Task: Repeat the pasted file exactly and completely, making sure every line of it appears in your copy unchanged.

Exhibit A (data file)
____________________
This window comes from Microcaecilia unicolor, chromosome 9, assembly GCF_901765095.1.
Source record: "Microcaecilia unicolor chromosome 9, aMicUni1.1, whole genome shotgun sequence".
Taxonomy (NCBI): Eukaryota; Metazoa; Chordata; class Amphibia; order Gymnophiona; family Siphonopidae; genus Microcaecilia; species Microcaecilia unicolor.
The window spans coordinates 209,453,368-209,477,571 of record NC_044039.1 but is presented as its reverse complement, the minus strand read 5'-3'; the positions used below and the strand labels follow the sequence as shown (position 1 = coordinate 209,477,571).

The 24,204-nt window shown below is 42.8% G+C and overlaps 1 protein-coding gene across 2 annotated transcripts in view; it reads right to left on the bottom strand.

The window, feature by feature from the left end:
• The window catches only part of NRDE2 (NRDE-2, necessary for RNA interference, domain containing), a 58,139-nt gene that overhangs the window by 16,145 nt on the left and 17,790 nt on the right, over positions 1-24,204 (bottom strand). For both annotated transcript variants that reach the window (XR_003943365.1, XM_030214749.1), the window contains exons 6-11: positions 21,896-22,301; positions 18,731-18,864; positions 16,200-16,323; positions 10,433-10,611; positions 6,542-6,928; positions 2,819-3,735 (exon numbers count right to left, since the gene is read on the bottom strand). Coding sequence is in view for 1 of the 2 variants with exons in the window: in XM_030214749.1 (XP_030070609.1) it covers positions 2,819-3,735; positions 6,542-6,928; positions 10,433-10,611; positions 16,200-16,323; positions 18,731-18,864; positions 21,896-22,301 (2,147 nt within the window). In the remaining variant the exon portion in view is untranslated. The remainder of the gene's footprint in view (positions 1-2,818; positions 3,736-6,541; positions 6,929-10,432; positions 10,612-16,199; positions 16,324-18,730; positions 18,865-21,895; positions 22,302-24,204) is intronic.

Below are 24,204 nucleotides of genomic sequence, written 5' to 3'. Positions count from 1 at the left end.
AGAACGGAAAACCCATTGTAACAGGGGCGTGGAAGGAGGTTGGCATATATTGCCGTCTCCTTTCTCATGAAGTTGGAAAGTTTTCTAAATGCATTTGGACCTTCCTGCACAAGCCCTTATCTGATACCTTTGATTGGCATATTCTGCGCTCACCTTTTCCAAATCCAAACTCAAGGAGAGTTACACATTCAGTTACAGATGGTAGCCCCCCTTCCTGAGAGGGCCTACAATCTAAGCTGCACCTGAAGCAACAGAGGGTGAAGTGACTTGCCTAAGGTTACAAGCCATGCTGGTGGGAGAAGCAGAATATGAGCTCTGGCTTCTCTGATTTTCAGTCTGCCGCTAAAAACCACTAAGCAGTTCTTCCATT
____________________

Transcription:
This window comes from Microcaecilia unicolor, chromosome 9, assembly GCF_901765095.1.
Source record: "Microcaecilia unicolor chromosome 9, aMicUni1.1, whole genome shotgun sequence".
Taxonomy (NCBI): Eukaryota; Metazoa; Chordata; class Amphibia; order Gymnophiona; family Siphonopidae; genus Microcaecilia; species Microcaecilia unicolor.
The window spans coordinates 209,453,368-209,477,571 of record NC_044039.1 but is presented as its reverse complement, the minus strand read 5'-3'; the positions used below and the strand labels follow the sequence as shown (position 1 = coordinate 209,477,571).

The 24,204-nt window shown below is 42.8% G+C and overlaps 1 protein-coding gene across 2 annotated transcripts in view; it reads right to left on the bottom strand.

The window, feature by feature from the left end:
• The window catches only part of NRDE2 (NRDE-2, necessary for RNA interference, domain containing), a 58,139-nt gene that overhangs the window by 16,145 nt on the left and 17,790 nt on the right, over positions 1-24,204 (bottom strand). For both annotated transcript variants that reach the window (XR_003943365.1, XM_030214749.1), the window contains exons 6-11: positions 21,896-22,301; positions 18,731-18,864; positions 16,200-16,323; positions 10,433-10,611; positions 6,542-6,928; positions 2,819-3,735 (exon numbers count right to left, since the gene is read on the bottom strand). Coding sequence is in view for 1 of the 2 variants with exons in the window: in XM_030214749.1 (XP_030070609.1) it covers positions 2,819-3,735; positions 6,542-6,928; positions 10,433-10,611; positions 16,200-16,323; positions 18,731-18,864; positions 21,896-22,301 (2,147 nt within the window). In the remaining variant the exon portion in view is untranslated. The remainder of the gene's footprint in view (positions 1-2,818; positions 3,736-6,541; positions 6,929-10,432; positions 10,612-16,199; positions 16,324-18,730; positions 18,865-21,895; positions 22,302-24,204) is intronic.

Below are 24,204 nucleotides of genomic sequence, written 5' to 3'. Positions count from 1 at the left end.
AGAACGGAAAACCCATTGTAACAGGGGCGTGGAAGGAGGTTGGCATATATTGCCGTCTCCTTTCTCATGAAGTTGGAAAGTTTTCTAAATGCATTTGGACCTTCCTGCACAAGCCCTTATCTGATACCTTTGATTGGCATATTCTGCGCTCACCTTTTCCAAATCCAAACTCAAGGAGAGTTACACATTCAGTTACAGATGGTAGCCCCCCTTCCTGAGAGGGCCTACAATCTAAGCTGCACCTGAAGCAACAGAGGGTGAAGTGACTTGCCTAAGGTTACAAGCCATGCTGGTGGGAGAAGCAGAATATGAGCTCTGGCTTCTCTGATTTTCAGTCTGCCGCTAAAAACCACTAAGCAGTTCTTCCATT